RALEIGH, N.C. (WNCN) – Bands of powerful storms that swept through central North Carolina Thursday afternoon and evening knocked out power to tens of thousands of people, took out trees, and flooded roads.
Just after midnight Friday, almost 13,000 people in Wake County — with about 9,300 of them being in Raleigh — were without power, according to Duke Energy. Another 7,500 were without power in Franklin and Nash counties.
The storms forced tornado warnings in the Charlotte area which grounded flights at the Charlotte airport.
At the peak, more than 100,000 were without power throughout the state.
Thursday afternoon, an outage map from Duke Energy showed most of the outages located from Jordan Lake to Raleigh.
A line of heavy rain and winds passed over Raleigh around 2 p.m.
Much of central North Carolina remained under a tornado watch until at least 5 p.m.
Storm damage ravages a Raleigh neighborhood
In one Raleigh neighborhood, Lisa Malmberg watched front and center from inside her home as Thursday’s storms left an impact.
“The rain was so strong that you really couldn’t see out the windows,” Malmberg said. “You can tell it was going to get really bad, really fast.”
She came outside and found a tree fell near her driveway next door on Ravenhurst Drive.
“Just missed a couple of cars, so everybody parked smart today,” she said.
Across the neighborhood, CBS 17 found trees down in yards and on top of cars.
This included a home on Haymarket Lane, where trees laid on top of it. People at the home told CBS 17 no one was inside at the time, and no injuries were reported.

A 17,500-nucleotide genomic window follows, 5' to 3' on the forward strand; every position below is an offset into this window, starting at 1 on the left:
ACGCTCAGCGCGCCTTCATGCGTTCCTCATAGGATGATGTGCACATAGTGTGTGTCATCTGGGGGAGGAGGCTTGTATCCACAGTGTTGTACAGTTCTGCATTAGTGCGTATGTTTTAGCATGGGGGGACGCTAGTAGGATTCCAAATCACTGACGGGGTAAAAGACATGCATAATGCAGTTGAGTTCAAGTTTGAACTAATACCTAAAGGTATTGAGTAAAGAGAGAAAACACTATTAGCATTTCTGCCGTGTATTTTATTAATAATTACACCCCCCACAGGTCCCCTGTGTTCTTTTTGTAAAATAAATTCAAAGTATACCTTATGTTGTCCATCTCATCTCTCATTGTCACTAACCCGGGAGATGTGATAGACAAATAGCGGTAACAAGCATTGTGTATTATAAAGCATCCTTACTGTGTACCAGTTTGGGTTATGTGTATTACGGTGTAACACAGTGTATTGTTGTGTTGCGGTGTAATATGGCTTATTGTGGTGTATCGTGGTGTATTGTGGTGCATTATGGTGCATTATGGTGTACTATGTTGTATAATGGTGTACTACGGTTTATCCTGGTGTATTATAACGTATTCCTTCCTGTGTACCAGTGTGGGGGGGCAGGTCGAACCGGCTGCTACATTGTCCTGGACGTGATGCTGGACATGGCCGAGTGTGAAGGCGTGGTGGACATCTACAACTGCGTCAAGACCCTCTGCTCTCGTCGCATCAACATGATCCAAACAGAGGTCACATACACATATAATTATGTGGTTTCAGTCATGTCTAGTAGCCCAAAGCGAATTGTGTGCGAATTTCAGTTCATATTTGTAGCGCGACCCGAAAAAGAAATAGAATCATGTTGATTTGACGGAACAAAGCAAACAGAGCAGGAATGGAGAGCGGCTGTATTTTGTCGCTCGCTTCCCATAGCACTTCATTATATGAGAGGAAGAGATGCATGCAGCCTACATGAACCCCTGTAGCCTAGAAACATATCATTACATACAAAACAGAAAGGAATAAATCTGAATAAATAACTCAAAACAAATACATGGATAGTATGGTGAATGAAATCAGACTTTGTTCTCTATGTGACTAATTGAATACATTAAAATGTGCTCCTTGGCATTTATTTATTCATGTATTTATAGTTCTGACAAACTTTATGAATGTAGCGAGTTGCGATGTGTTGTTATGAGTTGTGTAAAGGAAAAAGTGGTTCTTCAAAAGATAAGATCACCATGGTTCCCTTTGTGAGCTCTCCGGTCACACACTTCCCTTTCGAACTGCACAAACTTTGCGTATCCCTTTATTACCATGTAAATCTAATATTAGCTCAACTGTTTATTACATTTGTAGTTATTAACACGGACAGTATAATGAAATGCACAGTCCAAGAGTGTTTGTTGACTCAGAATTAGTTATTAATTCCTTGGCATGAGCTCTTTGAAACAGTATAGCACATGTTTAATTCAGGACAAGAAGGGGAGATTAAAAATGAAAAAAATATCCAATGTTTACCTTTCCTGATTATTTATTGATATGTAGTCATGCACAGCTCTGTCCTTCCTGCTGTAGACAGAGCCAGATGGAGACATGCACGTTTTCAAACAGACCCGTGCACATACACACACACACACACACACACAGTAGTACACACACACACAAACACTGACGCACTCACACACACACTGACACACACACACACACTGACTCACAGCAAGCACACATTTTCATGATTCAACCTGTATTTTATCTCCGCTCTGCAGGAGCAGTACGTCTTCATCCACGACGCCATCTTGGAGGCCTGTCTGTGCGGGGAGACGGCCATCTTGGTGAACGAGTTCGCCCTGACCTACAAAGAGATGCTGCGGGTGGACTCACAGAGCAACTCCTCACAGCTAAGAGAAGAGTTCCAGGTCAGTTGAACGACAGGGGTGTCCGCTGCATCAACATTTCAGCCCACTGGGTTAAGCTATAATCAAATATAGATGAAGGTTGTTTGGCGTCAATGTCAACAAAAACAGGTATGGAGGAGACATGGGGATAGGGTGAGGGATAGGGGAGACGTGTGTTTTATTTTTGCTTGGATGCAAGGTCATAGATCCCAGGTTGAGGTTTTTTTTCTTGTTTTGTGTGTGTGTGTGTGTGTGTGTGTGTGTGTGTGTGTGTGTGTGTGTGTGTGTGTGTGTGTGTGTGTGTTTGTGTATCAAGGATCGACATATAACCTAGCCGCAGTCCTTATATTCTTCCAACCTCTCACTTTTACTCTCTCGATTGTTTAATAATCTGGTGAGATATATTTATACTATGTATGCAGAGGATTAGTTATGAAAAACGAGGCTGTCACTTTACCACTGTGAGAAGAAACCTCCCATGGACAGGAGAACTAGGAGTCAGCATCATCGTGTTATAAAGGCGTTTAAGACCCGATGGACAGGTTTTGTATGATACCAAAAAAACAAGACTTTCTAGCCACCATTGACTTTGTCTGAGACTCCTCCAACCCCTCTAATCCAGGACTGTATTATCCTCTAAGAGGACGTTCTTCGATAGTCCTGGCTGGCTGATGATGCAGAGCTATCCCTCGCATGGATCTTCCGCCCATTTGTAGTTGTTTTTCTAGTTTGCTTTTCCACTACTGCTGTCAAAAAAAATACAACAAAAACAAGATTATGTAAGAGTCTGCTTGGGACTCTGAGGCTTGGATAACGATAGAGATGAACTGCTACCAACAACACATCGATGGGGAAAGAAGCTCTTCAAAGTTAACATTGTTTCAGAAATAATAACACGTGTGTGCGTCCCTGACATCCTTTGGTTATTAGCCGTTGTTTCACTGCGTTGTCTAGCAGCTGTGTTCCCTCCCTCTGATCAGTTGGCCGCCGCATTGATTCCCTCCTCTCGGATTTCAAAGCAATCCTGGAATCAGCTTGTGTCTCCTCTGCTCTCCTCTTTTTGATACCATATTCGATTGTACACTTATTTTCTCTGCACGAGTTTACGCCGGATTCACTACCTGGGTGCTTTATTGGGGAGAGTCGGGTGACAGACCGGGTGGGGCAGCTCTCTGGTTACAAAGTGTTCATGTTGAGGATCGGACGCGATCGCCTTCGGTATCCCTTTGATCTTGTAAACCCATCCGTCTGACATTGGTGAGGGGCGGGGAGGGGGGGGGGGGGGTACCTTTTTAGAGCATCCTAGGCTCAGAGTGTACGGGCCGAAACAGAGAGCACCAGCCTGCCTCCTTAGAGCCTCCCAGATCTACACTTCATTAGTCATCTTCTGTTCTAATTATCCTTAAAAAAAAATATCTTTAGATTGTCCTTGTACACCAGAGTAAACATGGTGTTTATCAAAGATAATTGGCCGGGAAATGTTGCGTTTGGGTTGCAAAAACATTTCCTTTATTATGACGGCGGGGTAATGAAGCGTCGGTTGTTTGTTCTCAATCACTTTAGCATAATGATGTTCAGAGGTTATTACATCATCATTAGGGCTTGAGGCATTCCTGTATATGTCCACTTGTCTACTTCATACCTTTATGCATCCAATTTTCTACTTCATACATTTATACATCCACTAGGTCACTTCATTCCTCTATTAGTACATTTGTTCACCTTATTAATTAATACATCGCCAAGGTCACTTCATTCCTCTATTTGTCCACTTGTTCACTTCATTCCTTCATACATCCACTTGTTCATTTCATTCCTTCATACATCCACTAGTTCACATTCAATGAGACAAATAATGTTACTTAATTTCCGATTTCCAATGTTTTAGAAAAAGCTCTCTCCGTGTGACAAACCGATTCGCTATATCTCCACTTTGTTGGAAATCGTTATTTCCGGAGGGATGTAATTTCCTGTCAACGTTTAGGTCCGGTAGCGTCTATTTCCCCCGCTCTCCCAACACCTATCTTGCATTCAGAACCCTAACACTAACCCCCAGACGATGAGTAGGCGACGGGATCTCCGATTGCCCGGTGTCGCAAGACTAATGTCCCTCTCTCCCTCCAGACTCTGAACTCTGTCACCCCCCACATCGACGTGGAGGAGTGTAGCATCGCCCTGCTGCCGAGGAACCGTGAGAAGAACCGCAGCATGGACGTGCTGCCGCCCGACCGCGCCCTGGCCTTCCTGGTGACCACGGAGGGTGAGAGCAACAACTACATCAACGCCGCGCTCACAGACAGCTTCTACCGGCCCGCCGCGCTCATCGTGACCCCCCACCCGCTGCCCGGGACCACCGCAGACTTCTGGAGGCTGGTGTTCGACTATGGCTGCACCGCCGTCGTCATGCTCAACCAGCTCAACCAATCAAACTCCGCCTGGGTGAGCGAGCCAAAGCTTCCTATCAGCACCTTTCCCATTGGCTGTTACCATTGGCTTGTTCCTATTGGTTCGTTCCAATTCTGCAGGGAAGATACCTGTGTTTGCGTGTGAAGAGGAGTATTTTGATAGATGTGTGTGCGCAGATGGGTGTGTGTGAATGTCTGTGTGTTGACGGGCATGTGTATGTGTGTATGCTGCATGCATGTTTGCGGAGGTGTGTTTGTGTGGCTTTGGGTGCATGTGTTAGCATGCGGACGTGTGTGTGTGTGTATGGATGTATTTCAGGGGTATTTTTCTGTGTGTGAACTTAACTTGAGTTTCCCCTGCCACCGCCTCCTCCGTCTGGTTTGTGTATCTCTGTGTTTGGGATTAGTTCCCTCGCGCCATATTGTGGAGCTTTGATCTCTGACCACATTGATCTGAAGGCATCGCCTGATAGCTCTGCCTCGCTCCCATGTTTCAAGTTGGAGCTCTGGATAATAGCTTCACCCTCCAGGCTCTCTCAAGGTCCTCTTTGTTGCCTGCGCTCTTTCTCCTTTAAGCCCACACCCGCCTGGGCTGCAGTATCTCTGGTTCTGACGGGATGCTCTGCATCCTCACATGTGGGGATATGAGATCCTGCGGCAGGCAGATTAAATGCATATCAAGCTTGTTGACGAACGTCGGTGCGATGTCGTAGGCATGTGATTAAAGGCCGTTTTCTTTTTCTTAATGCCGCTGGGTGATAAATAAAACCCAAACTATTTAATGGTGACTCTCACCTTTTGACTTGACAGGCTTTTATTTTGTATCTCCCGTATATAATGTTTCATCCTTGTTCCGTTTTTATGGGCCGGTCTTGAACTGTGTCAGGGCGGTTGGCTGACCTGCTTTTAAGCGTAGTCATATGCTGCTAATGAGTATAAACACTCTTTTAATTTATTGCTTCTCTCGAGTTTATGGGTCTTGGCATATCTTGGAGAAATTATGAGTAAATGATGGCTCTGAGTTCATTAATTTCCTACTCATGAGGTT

As the storm passed, Malmberg tells us her neighbors are now top of mind.
“We haven’t had anything like this for a while,” she said. “I just hope that everybody is safe. It seems like, from what I heard, everybody has been safe.”
Damage along Six Forks Road prompts extensive lane closures, arborist volunteers to help clean up
A stretch of Six Forks Road is closed at Monument Lane for the next few hours, according to Raleigh police.
Large trees fell, bringing power lines with them.
Nearby Featherstone Drive was also blocked by trees.
That’s where Dave Jarman comes in. Jarman is an arborist. He says he had the afternoon off and wanted to help so he asked police which streets might need his expertise.
“We live in the community, we should chip in a little to help the community,” Jarman said.
“I was standing in the rain with some neighbors when he drove up and he just got out of his car and offered to help,” said Julia Rucci who lives in the neighborhood.
Jarman said he used his own equipment and car. Ricci says she plans to hire him to clear the down trees from her front yard. Another CBS 17 viewer — just around the corner — also reached out.
Chapel Hill residents deal with flooding, street closures
Rising water levels in Bolin Creek led to flooding in streets and apartments near South Estes Drive and North Fordham Boulevard on Thursday afternoon.
Water levels started to rise in Bolin Creek at about 3 p.m. on Thursday afternoon it flooded Estes Drive.
The town of Chapel Hill closed the road as the water levels were several inches deep.
However, some motorists did try to drive through the high water and one woman damaged the bumper of her vehicle.
“I think she thought it was a good idea to go through the flood and then maybe something hit her bumper, that’s why it’s under her car right now and it’s kind of stuck,” said Kyaw Wai, a good Samaritan who stopped to help the stranded motorist. “We’re just trying to help her get the bumper out from under her car.”
People who live on Estes Drive said it floods often and that something needs to be done about it.
“It’s very frustrating because some of us can’t get to work and then we’re going to be late and just the rain as a whole is frustrating,” Wai said.
“I just keep an eye on it, make sure it doesn’t get too high,” said Joseph Speller who lives on Estes Drive.
Stick with the CBS 17 Storm Team for Thursday’s severe weather forecast.